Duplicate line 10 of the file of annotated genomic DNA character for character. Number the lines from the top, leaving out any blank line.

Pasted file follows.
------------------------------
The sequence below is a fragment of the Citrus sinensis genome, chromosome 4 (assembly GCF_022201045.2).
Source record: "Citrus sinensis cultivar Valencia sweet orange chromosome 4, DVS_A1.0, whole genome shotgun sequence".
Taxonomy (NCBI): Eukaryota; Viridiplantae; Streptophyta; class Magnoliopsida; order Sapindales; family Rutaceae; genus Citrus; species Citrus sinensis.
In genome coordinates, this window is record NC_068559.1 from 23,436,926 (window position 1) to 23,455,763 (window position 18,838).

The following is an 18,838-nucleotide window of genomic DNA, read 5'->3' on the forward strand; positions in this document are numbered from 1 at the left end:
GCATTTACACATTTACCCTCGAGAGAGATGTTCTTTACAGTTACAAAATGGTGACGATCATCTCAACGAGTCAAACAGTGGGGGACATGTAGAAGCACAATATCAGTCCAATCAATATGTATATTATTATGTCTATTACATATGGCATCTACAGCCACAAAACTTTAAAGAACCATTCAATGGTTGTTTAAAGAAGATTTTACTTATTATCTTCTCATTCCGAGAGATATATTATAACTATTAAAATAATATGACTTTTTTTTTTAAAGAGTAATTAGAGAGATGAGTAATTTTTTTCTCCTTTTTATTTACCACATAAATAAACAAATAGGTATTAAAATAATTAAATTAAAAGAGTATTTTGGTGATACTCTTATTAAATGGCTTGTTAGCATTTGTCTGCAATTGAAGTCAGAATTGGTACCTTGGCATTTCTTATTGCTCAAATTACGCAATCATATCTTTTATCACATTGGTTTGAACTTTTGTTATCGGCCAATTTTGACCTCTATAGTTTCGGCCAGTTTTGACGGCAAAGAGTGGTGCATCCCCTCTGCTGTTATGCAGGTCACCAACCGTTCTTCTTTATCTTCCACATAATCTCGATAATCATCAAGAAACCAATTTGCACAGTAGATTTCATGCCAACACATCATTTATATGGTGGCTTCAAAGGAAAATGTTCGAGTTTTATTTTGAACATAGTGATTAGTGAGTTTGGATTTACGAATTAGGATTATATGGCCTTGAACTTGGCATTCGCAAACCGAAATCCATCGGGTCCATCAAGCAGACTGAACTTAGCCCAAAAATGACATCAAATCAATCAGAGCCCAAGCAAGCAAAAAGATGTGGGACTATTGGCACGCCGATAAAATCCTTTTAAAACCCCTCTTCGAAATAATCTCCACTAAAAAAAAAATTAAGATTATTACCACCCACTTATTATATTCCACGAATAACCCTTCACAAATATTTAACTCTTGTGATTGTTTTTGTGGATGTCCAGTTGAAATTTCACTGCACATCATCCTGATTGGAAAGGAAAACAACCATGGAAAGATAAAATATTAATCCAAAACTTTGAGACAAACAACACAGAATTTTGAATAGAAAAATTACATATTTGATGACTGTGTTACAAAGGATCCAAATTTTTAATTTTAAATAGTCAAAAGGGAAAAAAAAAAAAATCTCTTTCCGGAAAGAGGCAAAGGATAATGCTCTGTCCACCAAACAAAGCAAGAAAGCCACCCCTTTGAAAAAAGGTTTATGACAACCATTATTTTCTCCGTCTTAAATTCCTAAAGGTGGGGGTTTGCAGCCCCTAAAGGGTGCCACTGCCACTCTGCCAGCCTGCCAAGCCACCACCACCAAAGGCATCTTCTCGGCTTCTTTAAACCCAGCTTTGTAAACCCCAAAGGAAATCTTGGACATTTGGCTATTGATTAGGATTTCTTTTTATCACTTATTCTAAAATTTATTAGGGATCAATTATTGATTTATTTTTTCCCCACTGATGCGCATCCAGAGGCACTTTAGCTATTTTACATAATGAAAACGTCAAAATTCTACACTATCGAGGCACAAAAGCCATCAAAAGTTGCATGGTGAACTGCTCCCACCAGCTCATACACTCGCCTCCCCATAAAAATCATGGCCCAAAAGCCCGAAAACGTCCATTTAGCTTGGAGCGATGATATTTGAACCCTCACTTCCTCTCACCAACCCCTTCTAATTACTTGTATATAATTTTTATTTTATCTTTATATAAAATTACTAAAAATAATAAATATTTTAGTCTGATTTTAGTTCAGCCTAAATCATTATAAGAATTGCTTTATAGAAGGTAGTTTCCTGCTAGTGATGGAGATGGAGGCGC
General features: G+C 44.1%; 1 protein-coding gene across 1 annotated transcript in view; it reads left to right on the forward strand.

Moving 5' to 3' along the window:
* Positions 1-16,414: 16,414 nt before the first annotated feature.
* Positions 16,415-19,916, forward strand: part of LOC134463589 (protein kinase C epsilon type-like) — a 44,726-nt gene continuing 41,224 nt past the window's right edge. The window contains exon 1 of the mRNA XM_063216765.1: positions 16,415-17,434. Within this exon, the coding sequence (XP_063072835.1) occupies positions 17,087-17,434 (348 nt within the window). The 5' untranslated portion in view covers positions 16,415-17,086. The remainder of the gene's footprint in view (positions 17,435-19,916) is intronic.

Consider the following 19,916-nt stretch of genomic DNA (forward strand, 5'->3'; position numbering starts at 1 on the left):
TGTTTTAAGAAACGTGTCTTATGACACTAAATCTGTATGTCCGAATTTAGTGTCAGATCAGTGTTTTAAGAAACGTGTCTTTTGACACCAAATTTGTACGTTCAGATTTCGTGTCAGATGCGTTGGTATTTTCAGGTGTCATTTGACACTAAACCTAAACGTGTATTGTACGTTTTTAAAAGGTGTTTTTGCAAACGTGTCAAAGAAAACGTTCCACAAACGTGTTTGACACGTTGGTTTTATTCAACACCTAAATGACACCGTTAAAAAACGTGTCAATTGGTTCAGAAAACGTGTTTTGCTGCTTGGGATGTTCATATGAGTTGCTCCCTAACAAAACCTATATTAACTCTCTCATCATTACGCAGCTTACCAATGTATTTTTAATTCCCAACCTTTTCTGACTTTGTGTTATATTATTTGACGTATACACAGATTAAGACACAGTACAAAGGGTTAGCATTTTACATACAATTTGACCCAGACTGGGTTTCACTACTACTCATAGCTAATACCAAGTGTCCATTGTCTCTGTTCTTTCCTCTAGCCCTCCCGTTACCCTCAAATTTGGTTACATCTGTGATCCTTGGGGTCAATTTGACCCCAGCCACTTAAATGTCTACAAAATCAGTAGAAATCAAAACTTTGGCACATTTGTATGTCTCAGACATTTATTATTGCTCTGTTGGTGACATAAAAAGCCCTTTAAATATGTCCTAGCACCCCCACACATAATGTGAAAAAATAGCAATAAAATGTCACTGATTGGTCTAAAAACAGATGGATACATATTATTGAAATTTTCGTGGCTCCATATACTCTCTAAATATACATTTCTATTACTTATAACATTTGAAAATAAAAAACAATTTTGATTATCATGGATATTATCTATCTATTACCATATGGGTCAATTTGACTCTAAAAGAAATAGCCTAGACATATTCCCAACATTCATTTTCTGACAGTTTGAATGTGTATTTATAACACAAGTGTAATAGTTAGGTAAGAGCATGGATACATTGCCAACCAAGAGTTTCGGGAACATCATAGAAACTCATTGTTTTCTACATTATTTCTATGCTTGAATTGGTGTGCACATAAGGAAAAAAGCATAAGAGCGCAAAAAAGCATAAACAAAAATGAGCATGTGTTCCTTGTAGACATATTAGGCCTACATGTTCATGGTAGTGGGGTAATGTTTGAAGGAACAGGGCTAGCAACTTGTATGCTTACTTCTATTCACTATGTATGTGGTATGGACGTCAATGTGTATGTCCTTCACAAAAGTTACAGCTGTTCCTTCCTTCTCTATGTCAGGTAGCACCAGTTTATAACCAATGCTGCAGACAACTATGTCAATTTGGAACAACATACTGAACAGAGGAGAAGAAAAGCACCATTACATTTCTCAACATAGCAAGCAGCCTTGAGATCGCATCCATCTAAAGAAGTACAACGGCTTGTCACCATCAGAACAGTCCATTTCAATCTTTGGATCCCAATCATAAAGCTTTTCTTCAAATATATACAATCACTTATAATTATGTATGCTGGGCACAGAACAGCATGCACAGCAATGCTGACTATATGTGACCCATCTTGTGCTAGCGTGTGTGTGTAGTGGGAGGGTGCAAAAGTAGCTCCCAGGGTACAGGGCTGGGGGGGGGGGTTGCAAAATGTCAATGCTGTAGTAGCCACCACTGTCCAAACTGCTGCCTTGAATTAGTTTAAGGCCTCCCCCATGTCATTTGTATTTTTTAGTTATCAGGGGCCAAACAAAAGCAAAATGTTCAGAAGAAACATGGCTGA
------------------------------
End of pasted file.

* Positions 16,415-19,916, forward strand: part of LOC134463589 (protein kinase C epsilon type-like) — a 44,726-nt gene continuing 41,224 nt past the window's right edge. The window contains exon 1 of the mRNA XM_063216765.1: positions 16,415-17,434. Within this exon, the coding sequence (XP_063072835.1) occupies positions 17,087-17,434 (348 nt within the window). The 5' untranslated portion in view covers positions 16,415-17,086. The remainder of the gene's footprint in view (positions 17,435-19,916) is intronic.